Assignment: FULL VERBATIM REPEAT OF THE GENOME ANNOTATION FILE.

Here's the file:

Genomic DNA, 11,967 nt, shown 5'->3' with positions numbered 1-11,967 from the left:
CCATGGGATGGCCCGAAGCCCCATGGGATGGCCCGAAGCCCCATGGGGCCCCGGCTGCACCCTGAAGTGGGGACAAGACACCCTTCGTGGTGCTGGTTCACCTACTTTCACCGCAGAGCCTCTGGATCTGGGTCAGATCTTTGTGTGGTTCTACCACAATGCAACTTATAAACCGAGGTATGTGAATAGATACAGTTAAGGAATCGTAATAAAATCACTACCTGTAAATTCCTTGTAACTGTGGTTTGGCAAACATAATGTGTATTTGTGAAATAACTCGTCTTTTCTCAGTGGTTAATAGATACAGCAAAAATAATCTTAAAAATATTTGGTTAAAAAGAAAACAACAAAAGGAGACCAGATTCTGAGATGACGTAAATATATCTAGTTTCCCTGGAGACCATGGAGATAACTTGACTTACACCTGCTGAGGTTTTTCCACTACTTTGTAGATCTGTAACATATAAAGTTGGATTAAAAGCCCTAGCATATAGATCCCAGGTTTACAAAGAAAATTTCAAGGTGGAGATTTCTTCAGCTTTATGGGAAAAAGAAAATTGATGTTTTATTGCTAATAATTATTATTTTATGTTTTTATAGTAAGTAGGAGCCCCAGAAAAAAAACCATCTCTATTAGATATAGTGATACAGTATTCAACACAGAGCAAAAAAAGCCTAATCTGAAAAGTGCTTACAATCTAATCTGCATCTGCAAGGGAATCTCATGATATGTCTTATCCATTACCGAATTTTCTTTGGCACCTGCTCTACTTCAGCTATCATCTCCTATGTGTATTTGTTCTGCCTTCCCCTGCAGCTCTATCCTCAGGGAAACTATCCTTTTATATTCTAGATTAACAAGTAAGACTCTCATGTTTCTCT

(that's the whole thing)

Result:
Genomic DNA, 11,967 nt, shown 5'->3' with positions numbered 1-11,967 from the left:
CCATGGGATGGCCCGAAGCCCCATGGGATGGCCCGAAGCCCCATGGGGCCCCGGCTGCACCCTGAAGTGGGGACAAGACACCCTTCGTGGTGCTGGTTCACCTACTTTCACCGCAGAGCCTCTGGATCTGGGTCAGATCTTTGTGTGGTTCTACCACAATGCAACTTATAAACCGAGGTATGTGAATAGATACAGTTAAGGAATCGTAATAAAATCACTACCTGTAAATTCCTTGTAACTGTGGTTTGGCAAACATAATGTGTATTTGTGAAATAACTCGTCTTTTCTCAGTGGTTAATAGATACAGCAAAAATAATCTTAAAAATATTTGGTTAAAAAGAAAACAACAAAAGGAGACCAGATTCTGAGATGACGTAAATATATCTAGTTTCCCTGGAGACCATGGAGATAACTTGACTTACACCTGCTGAGGTTTTTCCACTACTTTGTAGATCTGTAACATATAAAGTTGGATTAAAAGCCCTAGCATATAGATCCCAGGTTTACAAAGAAAATTTCAAGGTGGAGATTTCTTCAGCTTTATGGGAAAAAGAAAATTGATGTTTTATTGCTAATAATTATTATTTTATGTTTTTATAGTAAGTAGGAGCCCCAGAAAAAAAACCATCTCTATTAGATATAGTGATACAGTATTCAACACAGAGCAAAAAAAGCCTAATCTGAAAAGTGCTTACAATCTAATCTGCATCTGCAAGGGAATCTCATGATATGTCTTATCCATTACCGAATTTTCTTTGGCACCTGCTCTACTTCAGCTATCATCTCCTATGTGTATTTGTTCTGCCTTCCCCTGCAGCTCTATCCTCAGGGAAACTATCCTTTTATATTCTAGATTAACAAGTAAGACTCTCATGTTTCTCT